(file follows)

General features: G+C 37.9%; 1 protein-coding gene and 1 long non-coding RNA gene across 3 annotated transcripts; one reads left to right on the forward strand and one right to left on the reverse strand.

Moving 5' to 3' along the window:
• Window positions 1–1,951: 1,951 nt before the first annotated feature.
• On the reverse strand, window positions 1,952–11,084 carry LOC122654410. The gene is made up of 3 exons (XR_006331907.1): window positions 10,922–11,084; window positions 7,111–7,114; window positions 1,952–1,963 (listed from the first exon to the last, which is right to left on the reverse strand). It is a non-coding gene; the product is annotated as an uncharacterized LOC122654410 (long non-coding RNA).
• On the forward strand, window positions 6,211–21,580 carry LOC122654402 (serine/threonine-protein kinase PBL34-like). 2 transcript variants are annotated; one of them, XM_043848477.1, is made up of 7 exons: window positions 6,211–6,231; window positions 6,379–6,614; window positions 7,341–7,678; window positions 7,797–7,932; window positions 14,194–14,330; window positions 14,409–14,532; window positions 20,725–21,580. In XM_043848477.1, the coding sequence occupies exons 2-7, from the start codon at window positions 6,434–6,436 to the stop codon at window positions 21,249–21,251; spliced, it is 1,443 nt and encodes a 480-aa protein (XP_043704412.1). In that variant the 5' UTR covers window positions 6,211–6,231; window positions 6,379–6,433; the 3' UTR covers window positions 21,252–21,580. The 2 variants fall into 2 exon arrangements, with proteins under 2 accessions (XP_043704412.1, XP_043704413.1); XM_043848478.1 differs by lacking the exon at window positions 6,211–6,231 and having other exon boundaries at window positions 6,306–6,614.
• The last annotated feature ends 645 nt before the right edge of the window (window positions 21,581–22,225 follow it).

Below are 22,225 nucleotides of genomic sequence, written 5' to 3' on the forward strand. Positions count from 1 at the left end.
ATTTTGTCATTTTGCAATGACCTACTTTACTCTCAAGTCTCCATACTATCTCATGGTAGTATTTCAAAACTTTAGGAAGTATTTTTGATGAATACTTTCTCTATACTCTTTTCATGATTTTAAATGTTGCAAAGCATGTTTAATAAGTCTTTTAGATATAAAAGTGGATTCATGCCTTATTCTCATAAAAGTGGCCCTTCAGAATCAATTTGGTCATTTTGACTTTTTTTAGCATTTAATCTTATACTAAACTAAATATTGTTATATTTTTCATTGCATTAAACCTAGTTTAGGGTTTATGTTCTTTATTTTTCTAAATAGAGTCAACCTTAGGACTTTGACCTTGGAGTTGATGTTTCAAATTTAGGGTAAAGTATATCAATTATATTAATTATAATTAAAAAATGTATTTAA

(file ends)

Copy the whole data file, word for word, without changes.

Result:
General features: G+C 37.9%; 1 protein-coding gene and 1 long non-coding RNA gene across 3 annotated transcripts; one reads left to right on the forward strand and one right to left on the reverse strand.

Moving 5' to 3' along the window:
• Window positions 1–1,951: 1,951 nt before the first annotated feature.
• On the reverse strand, window positions 1,952–11,084 carry LOC122654410. The gene is made up of 3 exons (XR_006331907.1): window positions 10,922–11,084; window positions 7,111–7,114; window positions 1,952–1,963 (listed from the first exon to the last, which is right to left on the reverse strand). It is a non-coding gene; the product is annotated as an uncharacterized LOC122654410 (long non-coding RNA).
• On the forward strand, window positions 6,211–21,580 carry LOC122654402 (serine/threonine-protein kinase PBL34-like). 2 transcript variants are annotated; one of them, XM_043848477.1, is made up of 7 exons: window positions 6,211–6,231; window positions 6,379–6,614; window positions 7,341–7,678; window positions 7,797–7,932; window positions 14,194–14,330; window positions 14,409–14,532; window positions 20,725–21,580. In XM_043848477.1, the coding sequence occupies exons 2-7, from the start codon at window positions 6,434–6,436 to the stop codon at window positions 21,249–21,251; spliced, it is 1,443 nt and encodes a 480-aa protein (XP_043704412.1). In that variant the 5' UTR covers window positions 6,211–6,231; window positions 6,379–6,433; the 3' UTR covers window positions 21,252–21,580. The 2 variants fall into 2 exon arrangements, with proteins under 2 accessions (XP_043704412.1, XP_043704413.1); XM_043848478.1 differs by lacking the exon at window positions 6,211–6,231 and having other exon boundaries at window positions 6,306–6,614.
• The last annotated feature ends 645 nt before the right edge of the window (window positions 21,581–22,225 follow it).

Below are 22,225 nucleotides of genomic sequence, written 5' to 3' on the forward strand. Positions count from 1 at the left end.
ATTTTGTCATTTTGCAATGACCTACTTTACTCTCAAGTCTCCATACTATCTCATGGTAGTATTTCAAAACTTTAGGAAGTATTTTTGATGAATACTTTCTCTATACTCTTTTCATGATTTTAAATGTTGCAAAGCATGTTTAATAAGTCTTTTAGATATAAAAGTGGATTCATGCCTTATTCTCATAAAAGTGGCCCTTCAGAATCAATTTGGTCATTTTGACTTTTTTTAGCATTTAATCTTATACTAAACTAAATATTGTTATATTTTTCATTGCATTAAACCTAGTTTAGGGTTTATGTTCTTTATTTTTCTAAATAGAGTCAACCTTAGGACTTTGACCTTGGAGTTGATGTTTCAAATTTAGGGTAAAGTATATCAATTATATTAATTATAATTAAAAAATGTATTTAA